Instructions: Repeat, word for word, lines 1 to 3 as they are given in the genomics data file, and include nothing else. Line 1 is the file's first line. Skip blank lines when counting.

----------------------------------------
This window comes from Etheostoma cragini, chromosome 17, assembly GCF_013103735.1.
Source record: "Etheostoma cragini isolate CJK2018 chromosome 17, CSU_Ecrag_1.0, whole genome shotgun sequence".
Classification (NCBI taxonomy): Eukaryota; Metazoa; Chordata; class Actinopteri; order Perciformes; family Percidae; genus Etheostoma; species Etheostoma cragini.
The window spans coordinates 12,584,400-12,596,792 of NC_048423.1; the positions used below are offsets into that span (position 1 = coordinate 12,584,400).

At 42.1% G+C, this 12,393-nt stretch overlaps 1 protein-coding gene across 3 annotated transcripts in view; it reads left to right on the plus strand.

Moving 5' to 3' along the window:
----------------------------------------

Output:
This window comes from Etheostoma cragini, chromosome 17, assembly GCF_013103735.1.
Source record: "Etheostoma cragini isolate CJK2018 chromosome 17, CSU_Ecrag_1.0, whole genome shotgun sequence".
Classification (NCBI taxonomy): Eukaryota; Metazoa; Chordata; class Actinopteri; order Perciformes; family Percidae; genus Etheostoma; species Etheostoma cragini.